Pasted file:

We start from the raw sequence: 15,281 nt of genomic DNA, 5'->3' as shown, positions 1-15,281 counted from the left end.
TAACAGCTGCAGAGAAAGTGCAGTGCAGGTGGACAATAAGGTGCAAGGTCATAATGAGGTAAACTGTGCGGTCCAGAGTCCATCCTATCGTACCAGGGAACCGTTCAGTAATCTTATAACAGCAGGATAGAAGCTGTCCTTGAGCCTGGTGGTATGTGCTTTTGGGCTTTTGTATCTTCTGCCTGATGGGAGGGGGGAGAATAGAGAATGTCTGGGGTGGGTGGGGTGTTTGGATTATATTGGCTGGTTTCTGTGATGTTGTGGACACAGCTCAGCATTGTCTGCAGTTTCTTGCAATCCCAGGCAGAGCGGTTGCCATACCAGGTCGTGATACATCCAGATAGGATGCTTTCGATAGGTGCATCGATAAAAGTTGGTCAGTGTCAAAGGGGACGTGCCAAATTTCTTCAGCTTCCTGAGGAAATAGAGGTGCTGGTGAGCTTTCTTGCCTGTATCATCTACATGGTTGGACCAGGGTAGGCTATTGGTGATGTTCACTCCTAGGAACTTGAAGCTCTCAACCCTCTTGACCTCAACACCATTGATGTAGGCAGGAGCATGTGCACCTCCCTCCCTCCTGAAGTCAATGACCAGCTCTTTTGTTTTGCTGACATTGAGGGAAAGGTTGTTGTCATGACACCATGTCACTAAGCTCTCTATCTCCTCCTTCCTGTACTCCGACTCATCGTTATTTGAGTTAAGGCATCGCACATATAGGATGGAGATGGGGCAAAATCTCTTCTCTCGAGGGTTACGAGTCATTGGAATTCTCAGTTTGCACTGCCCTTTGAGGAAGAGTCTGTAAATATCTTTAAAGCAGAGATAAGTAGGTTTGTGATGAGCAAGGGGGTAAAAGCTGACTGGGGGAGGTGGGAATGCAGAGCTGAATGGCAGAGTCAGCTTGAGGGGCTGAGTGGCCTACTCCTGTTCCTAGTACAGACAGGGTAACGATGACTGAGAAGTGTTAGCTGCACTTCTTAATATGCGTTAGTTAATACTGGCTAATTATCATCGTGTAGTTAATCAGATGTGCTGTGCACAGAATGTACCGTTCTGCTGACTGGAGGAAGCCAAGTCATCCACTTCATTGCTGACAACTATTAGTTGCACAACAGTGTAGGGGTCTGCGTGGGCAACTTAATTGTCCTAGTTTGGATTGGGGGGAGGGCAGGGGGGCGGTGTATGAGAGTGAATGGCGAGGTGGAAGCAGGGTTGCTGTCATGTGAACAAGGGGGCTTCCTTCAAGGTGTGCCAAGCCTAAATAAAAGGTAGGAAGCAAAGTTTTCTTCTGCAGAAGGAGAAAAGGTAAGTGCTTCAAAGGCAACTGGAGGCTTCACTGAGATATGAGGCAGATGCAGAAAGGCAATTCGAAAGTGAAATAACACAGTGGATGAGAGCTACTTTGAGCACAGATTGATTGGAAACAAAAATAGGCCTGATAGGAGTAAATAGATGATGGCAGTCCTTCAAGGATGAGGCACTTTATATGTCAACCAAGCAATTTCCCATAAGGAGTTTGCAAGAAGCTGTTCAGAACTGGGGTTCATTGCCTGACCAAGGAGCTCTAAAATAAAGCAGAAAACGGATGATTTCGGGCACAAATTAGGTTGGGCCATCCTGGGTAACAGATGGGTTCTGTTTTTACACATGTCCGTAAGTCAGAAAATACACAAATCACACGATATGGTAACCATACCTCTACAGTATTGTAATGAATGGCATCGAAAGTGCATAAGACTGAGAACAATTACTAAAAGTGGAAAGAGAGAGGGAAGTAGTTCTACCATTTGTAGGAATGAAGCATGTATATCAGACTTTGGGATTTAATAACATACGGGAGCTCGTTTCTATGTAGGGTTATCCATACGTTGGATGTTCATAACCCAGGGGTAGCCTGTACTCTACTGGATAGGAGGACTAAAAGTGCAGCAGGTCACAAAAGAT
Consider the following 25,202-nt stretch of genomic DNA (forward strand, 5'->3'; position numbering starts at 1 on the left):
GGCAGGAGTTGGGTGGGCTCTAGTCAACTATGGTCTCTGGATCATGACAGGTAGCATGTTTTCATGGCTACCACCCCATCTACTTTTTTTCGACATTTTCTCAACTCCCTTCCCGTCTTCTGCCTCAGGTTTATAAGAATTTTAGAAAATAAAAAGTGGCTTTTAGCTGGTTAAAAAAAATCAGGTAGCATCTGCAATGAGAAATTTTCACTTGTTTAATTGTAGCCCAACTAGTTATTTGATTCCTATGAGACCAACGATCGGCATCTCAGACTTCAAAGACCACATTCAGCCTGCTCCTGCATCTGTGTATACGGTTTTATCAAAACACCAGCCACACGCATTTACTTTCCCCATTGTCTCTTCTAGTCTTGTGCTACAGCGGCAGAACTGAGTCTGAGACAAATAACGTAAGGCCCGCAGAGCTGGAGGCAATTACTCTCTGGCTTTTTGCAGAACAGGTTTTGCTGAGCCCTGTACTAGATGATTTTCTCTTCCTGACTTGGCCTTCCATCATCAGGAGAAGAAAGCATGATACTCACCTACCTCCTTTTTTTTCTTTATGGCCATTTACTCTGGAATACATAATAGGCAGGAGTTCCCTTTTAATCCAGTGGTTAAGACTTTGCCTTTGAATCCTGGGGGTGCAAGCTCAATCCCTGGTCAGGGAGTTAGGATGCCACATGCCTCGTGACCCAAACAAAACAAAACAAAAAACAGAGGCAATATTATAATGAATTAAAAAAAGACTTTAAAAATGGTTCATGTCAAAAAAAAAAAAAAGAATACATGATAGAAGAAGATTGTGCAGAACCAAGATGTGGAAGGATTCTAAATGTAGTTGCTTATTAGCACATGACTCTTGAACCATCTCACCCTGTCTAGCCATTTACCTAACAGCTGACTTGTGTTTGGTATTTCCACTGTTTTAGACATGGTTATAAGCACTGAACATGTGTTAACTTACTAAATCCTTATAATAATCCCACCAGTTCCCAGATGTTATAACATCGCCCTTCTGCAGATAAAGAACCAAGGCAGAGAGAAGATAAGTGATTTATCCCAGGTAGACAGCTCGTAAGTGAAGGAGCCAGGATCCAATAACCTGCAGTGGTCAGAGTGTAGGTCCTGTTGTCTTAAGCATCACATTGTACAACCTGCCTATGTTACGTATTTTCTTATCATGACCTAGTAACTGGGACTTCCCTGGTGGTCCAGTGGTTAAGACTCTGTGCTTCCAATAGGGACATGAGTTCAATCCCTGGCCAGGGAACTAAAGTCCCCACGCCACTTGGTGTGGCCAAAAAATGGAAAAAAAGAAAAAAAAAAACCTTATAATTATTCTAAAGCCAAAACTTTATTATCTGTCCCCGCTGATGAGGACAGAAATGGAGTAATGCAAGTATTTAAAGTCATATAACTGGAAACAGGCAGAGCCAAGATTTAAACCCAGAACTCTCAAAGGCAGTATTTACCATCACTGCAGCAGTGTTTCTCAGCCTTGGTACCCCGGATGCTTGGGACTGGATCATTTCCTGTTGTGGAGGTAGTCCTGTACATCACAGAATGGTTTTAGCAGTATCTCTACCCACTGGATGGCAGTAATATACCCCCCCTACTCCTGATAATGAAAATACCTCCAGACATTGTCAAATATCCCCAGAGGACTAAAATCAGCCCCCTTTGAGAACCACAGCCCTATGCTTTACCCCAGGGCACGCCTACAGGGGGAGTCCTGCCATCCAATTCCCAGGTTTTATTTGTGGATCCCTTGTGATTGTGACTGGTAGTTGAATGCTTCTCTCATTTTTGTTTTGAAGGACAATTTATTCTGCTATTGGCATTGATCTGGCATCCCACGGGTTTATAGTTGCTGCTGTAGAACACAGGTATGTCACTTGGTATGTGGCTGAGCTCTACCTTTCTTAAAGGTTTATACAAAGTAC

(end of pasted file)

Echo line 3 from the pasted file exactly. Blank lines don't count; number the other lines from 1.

Consider the following 25,202-nt stretch of genomic DNA (forward strand, 5'->3'; position numbering starts at 1 on the left):